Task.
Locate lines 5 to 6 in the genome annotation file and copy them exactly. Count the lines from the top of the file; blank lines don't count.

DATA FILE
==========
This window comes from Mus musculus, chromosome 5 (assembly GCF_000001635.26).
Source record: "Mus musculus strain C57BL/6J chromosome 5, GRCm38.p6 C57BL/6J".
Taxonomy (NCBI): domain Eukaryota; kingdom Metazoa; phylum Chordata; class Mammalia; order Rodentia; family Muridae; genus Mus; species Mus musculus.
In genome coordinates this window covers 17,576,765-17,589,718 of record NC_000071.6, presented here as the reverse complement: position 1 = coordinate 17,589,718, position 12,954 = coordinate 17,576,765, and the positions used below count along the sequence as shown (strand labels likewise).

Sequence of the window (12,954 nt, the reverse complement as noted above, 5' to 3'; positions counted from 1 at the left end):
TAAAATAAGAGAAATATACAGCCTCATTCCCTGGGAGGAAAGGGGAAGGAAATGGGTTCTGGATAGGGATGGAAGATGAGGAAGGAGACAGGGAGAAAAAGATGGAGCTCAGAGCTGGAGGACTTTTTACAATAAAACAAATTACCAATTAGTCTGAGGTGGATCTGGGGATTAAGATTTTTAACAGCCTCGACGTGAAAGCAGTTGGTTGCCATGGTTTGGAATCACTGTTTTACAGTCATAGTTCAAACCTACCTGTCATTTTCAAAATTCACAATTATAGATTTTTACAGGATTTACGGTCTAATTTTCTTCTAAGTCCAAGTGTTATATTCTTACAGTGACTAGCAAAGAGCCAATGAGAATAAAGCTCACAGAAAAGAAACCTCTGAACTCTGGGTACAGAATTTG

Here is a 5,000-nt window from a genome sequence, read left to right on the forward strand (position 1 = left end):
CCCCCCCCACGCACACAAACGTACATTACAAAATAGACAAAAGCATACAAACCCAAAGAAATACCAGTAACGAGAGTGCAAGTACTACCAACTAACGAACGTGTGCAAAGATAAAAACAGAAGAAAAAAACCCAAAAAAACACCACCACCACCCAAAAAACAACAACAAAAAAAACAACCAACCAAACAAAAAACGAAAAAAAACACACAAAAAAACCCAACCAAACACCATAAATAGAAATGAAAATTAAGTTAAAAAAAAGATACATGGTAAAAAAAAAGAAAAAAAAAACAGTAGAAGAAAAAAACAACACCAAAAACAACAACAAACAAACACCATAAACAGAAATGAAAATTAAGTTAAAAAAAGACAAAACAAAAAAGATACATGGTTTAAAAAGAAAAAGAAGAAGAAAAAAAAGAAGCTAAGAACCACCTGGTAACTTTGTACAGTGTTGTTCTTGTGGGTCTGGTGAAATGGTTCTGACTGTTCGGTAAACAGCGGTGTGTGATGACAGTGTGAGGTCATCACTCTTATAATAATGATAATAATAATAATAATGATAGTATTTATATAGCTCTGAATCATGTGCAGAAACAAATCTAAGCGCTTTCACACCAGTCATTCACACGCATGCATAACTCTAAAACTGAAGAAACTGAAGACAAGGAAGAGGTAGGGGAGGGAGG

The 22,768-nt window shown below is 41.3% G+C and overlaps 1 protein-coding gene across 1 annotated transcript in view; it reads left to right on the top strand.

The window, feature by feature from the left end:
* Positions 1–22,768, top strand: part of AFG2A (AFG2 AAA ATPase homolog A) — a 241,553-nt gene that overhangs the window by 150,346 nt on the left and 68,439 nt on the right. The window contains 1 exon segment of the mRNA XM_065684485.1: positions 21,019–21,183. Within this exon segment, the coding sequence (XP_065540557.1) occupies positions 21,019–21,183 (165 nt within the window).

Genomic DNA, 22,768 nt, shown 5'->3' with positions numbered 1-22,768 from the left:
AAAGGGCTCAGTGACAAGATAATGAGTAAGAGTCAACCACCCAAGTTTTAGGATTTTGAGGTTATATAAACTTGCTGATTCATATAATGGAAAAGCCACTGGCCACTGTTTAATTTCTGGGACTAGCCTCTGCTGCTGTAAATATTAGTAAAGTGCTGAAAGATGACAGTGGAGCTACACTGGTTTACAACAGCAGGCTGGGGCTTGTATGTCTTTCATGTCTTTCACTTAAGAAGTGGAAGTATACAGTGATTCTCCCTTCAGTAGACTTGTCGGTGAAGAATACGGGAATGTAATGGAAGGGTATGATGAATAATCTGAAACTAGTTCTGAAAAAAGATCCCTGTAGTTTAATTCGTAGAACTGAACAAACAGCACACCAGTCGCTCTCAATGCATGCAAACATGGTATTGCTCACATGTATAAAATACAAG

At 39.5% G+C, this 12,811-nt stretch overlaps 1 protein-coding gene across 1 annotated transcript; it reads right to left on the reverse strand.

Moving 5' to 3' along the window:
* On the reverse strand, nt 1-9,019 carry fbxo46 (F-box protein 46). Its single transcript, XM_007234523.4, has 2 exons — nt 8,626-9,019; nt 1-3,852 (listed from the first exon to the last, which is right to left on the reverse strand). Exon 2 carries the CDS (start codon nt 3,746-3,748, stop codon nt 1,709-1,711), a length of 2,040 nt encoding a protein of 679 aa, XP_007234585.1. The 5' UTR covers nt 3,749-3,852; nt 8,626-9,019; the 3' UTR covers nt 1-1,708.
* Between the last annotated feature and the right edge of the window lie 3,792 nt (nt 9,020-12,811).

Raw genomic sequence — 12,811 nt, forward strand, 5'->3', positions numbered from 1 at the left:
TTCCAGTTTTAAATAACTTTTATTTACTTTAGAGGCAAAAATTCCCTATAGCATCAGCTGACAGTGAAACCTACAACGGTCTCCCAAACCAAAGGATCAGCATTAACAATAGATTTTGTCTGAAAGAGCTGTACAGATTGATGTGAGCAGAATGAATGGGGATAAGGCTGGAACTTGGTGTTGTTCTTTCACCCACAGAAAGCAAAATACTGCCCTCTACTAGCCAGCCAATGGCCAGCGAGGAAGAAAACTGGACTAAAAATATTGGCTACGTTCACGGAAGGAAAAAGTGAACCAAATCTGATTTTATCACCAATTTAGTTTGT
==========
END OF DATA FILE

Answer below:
Sequence of the window (12,954 nt, the reverse complement as noted above, 5' to 3'; positions counted from 1 at the left end):
TAAAATAAGAGAAATATACAGCCTCATTCCCTGGGAGGAAAGGGGAAGGAAATGGGTTCTGGATAGGGATGGAAGATGAGGAAGGAGACAGGGAGAAAAAGATGGAGCTCAGAGCTGGAGGACTTTTTACAATAAAACAAATTACCAATTAGTCTGAGGTGGATCTGGGGATTAAGATTTTTAACAGCCTCGACGTGAAAGCAGTTGGTTGCCATGGTTTGGAATCACTGTTTTACAGTCATAGTTCAAACCTACCTGTCATTTTCAAAATTCACAATTATAGATTTTTACAGGATTTACGGTCTAATTTTCTTCTAAGTCCAAGTGTTATATTCTTACAGTGACTAGCAAAGAGCCAATGAGAATAAAGCTCACAGAAAAGAAACCTCTGAACTCTGGGTACAGAATTTG